A general interview or general audition or “general” is a meeting between a casting director or any one of their assistants or associates and an actor, where there is NOT a specific role at hand to be auditioned or cast at the meeting. This meeting serves a double purpose for both the casting professional and the actor. For the casting director, this meeting allows them to establish an actual face-to-face assessment of what may be obscured in a headshot that may or may not be altered in some way to improve or obscure any deficits in the actor’s in-person appearance. Size and shape are also ascertained along with pitch and timbre of speech and an actor’s general demeanor. Also assessed is the actor’s resume’ and experience which may require a more in-depth questioning of that experience to more clearly assess an actor’s experience level. Frequently, a casting director may either see a prepared scene of the actor’s choosing or hand them some sides (script section) for what is known as a “cold read” which is a spontaneous performance, minimally rehearsed and prepared on-site for the CD at the present moment. However, even if an actor does not read or perform during this “meeting,” it still qualifies as an “audition,” given the illustrated purposes and intents of this meeting because such a meeting serves as a pre-vetting for the casting director and a job interview for the actor. The purpose of all the foregoing explorations by the casting director is specifically directed at making a more informed decision about whether or not to invite that performer in for a subsequent audition in the future and if so, for what kinds of roles. Since a working casting director’s scheduled audition slots are far more efficiently utilized if they are filled with already known and vetted actors, this previous meeting allows the CD to narrow the field and make those actors known to them. From the actor’s standpoint, a “General” serves the purpose of allowing them the face-to-face opportunity to make a positive impression on the casting director in order to encourage the invitation of that actor to come in for those roles the casting person may be casting in the future. Because this first audition does indeed inform the casting director more specifically about an actor’s ability and provides pertinent information that allows that casting director to determine under what circumstances and for which roles that actor is best suited for future potential roles they may be casting, it is my opinion that the use and purpose of such a performance, meets the standard as defined in Section 1701, Paragraph (c) of the Krekorian Talent Scam Prevention Act, which defines the term “Employment Opportunity.” It is routine for actors to ask the casting person questions about the way they prefer to do business in order to be more efficient and “low-maintenance” to better navigate such a potential business relationship. Also routinely asked are questions about a casting director’s individual tastes regarding performance standards and preferences and feedback regarding an actor’s headshot, the format and construction of their resume’ and their level of experience. Actors also routinely ask for feedback about how they are seen and assessed by the casting person visa vie whether they are seen as a “character type,” “leading man or ingenue” etc….Literally, anything regarding the business of acting that an actor wants to know is usually fair game for such an interview and vice versa. Personal questions are seldom asked and are only dealt with if germane to something that ultimately leads to a business discussion. The time length of such an interview can last anywhere from around 10 minutes including a performance/cold read, to over an hour depending on how generous a casting director wishes to be with their time and advice. It should also be noted that while it may seem magnanimous for a casting director to give of their time and advice in a general, it is also decidedly to their advantage that the actors who come in are as prepared, seasoned and “low-maintenance” as possible in order to facilitate more efficient auditions during their projects. So their explanations about “do’s and don’ts,” “pet-peeves” and other tips, work in support of and benefit both the casting director AND the actor in order to facilitate a smoother and more efficient working relationship between them. And while an actor or a casting director may indeed “learn” something as a result of this interview, it’s unqualified purpose is not to educate any more than would be the case for any information gleaned by the participants during a standard job interview. And just as in a standard job interview, there is never a charge for this meeting since requiring one would be unethical and illegal. Furthermore, the assimilation of information that routinely occurs at such a meeting does not qualify it as a “class” or primarily pedagogical or educational scenario any more than a standard job interview would. It should also be noted that such “generals” have been the standard and essential vehicle for casting directors to better scrutinize potential new actors and for actors to make themselves known to CD’s and market their skills in the pursuit of their careers, since the demise of the studio system made actors, independent contractors, and casting directors a valued vetting and artistic component of the industry. This has been true whether such a meeting is done ethically as a casting director’s schedule permits and free of charge to the actor or in a paid “workshop”/audition situation. In addition to this information, I believe the current, historical ignorance of the tradition and format of a general interview that now pervades the industry, plays an enormous part in the mistaken perception that many participants have of the workshop situation. Since this newer, paid audition system has now been operating well over twenty years, there are very few actors or casting directors left who remember the ethically-performed, free generals of the past. Because of this fact, there are a great number of casting directors and actors who have come up not knowing any other system than the paid generals. And because these paid ones are happily consensual to a large portion of the actors and virtually all the CD’s and CA’s who do them, it has the appearance to both parties as being a perfectly normal occurrence. And to those who actually realize its illegality, the general consensus is that it’s a “victimless” crime since the actors seem to want to fill the many workshops that have sprung up to satisfy their demand to pay to audition. Also contributory is that most of these actors have no idea that it is incumbent on casting directors to meet with and be aware of actors out of the mainstream, as a critical responsibility to their clients and as a personal advantage when competing with each other for casting projects. Since casting directors are expected to lay out casting strategies when meeting with prospective clients, it is common for those perspective clients want to know whether that CD has extensive, intimate knowledge of good but otherwise unknown, available talent. And attaining this necessary information, normally requires the use of meetings (generals) with actors and scouting plays and showcases for that talent that wouldn’t otherwise be known to them. Since most actors are ignorant of this dynamic and they believe the CD’s are in essence, doing them a favor by meeting with them, this misperception further induces actors to be willing to pay casting professionals for these workshop, general meetings. However, if they could be allowed to engage in this necessary activity of meeting with and marketing themselves to CD’s free of charge, even a basic knowledge of human nature could be used to expect them to prefer this route to the paid one, given both options.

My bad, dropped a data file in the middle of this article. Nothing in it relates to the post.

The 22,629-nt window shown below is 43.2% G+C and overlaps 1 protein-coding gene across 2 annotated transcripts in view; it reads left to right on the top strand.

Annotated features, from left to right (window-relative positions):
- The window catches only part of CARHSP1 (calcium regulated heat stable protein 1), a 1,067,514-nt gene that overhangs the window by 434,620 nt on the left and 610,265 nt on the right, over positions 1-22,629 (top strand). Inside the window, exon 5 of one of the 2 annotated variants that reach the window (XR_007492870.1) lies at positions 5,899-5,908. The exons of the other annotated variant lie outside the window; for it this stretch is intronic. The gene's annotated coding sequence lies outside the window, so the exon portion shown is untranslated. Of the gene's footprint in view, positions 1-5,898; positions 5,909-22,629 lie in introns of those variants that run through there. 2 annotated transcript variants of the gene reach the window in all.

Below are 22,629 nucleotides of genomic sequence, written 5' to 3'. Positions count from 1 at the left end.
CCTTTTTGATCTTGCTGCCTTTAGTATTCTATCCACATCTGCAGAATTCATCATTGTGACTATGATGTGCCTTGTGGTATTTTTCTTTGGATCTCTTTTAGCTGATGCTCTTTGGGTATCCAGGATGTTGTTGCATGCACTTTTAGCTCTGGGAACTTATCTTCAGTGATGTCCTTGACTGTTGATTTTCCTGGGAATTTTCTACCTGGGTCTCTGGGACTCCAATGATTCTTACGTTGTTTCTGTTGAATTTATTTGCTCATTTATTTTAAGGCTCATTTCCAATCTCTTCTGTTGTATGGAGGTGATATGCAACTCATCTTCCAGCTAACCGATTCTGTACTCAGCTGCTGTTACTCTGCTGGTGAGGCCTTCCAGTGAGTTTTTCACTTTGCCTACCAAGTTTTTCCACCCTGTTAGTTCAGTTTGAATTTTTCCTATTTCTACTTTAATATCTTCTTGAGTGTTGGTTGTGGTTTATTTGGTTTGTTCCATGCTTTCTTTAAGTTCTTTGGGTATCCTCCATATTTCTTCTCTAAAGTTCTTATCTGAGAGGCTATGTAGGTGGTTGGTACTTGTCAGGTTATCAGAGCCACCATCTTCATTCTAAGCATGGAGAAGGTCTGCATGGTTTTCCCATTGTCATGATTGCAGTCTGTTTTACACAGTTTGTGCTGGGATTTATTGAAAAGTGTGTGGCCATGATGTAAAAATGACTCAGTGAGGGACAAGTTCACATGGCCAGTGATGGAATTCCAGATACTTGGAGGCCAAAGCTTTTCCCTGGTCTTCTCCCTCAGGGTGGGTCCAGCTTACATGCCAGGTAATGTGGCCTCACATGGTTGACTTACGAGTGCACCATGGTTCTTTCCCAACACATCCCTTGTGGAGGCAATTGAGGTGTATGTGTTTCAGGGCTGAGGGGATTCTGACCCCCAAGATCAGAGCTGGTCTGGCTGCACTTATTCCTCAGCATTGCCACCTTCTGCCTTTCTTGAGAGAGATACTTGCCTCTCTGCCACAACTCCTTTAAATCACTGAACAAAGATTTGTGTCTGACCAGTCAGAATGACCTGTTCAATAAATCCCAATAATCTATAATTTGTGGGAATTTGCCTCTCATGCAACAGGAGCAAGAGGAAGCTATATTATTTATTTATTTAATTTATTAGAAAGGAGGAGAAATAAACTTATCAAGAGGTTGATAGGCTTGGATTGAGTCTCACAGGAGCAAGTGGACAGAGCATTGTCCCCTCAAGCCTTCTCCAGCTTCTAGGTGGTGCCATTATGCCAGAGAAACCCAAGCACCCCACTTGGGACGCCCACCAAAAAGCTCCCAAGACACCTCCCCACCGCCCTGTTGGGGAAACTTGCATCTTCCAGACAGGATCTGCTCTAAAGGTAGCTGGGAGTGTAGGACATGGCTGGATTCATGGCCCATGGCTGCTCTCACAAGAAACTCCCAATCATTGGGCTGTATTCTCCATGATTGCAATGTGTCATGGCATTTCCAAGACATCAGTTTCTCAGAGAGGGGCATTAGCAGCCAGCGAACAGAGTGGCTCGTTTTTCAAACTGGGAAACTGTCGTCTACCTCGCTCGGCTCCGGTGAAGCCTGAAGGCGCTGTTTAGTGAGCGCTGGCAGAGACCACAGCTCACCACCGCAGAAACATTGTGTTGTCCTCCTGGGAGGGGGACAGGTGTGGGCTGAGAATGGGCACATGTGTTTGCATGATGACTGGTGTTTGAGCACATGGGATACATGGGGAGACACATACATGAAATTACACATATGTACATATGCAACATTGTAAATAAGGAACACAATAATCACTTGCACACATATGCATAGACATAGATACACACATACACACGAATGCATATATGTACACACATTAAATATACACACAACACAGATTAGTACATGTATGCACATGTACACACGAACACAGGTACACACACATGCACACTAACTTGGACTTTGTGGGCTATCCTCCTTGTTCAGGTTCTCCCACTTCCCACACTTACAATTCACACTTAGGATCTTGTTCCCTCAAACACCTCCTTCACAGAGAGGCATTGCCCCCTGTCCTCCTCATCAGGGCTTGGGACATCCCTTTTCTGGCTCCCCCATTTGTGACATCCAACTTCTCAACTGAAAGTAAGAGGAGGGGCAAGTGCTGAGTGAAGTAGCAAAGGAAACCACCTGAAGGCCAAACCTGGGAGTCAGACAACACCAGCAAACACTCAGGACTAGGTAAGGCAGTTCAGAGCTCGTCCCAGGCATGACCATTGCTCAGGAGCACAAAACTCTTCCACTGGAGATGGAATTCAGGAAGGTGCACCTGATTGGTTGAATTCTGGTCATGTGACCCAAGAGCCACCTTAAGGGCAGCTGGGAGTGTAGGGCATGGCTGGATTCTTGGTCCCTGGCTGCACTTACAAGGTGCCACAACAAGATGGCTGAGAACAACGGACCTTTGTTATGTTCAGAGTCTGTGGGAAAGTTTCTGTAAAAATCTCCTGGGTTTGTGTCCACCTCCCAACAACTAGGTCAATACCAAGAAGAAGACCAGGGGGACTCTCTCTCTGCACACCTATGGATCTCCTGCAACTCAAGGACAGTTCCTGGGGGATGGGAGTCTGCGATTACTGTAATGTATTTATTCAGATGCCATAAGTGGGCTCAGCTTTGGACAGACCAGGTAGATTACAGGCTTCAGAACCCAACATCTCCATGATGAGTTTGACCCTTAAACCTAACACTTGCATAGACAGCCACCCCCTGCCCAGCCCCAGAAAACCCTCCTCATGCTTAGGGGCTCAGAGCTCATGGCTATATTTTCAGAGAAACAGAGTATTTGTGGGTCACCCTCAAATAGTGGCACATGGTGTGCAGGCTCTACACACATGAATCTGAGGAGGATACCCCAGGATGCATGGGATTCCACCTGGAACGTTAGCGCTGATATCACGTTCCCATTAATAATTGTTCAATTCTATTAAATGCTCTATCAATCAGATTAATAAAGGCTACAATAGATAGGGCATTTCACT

About Stephen Salamunovich CSA

Stephen Salamunovich CSA is a 31-year veteran, award-winning casting director who cast somewhere around 4000 projects in Los Angeles and the Pacific Northwest before leaving the profession in 2016. You can find his biography in the "Stephen's Bio" tab of the "About" button of this website.